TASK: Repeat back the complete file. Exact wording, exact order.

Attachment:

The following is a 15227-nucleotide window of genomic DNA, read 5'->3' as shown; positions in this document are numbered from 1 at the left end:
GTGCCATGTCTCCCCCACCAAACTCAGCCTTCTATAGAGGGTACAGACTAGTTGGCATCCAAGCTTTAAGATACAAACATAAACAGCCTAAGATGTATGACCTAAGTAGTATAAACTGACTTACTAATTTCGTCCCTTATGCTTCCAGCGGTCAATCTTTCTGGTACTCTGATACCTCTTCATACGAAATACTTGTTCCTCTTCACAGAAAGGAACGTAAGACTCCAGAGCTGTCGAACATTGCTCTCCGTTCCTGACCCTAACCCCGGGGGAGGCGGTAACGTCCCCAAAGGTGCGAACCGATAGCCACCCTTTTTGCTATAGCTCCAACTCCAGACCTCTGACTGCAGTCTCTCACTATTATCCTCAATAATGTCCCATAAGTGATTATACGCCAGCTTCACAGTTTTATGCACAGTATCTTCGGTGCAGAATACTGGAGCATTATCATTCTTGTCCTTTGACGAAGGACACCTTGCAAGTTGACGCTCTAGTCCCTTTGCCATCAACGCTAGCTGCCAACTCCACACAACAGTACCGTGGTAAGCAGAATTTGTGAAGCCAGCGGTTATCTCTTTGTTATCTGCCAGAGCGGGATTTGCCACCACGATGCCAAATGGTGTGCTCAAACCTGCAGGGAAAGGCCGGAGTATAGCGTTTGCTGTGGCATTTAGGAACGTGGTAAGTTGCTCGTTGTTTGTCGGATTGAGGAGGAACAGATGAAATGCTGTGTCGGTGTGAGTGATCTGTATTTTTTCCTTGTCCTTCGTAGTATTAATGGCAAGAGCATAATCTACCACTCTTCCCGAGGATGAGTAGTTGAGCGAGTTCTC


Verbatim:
The following is a 15227-nucleotide window of genomic DNA, read 5'->3' as shown; positions in this document are numbered from 1 at the left end:
GTGCCATGTCTCCCCCACCAAACTCAGCCTTCTATAGAGGGTACAGACTAGTTGGCATCCAAGCTTTAAGATACAAACATAAACAGCCTAAGATGTATGACCTAAGTAGTATAAACTGACTTACTAATTTCGTCCCTTATGCTTCCAGCGGTCAATCTTTCTGGTACTCTGATACCTCTTCATACGAAATACTTGTTCCTCTTCACAGAAAGGAACGTAAGACTCCAGAGCTGTCGAACATTGCTCTCCGTTCCTGACCCTAACCCCGGGGGAGGCGGTAACGTCCCCAAAGGTGCGAACCGATAGCCACCCTTTTTGCTATAGCTCCAACTCCAGACCTCTGACTGCAGTCTCTCACTATTATCCTCAATAATGTCCCATAAGTGATTATACGCCAGCTTCACAGTTTTATGCACAGTATCTTCGGTGCAGAATACTGGAGCATTATCATTCTTGTCCTTTGACGAAGGACACCTTGCAAGTTGACGCTCTAGTCCCTTTGCCATCAACGCTAGCTGCCAACTCCACACAACAGTACCGTGGTAAGCAGAATTTGTGAAGCCAGCGGTTATCTCTTTGTTATCTGCCAGAGCGGGATTTGCCACCACGATGCCAAATGGTGTGCTCAAACCTGCAGGGAAAGGCCGGAGTATAGCGTTTGCTGTGGCATTTAGGAACGTGGTAAGTTGCTCGTTGTTTGTCGGATTGAGGAGGAACAGATGAAATGCTGTGTCGGTGTGAGTGATCTGTATTTTTTCCTTGTCCTTCGTAGTATTAATGGCAAGAGCATAATCTACCACTCTTCCCGAGGATGAGTAGTTGAGCGAGTTCTC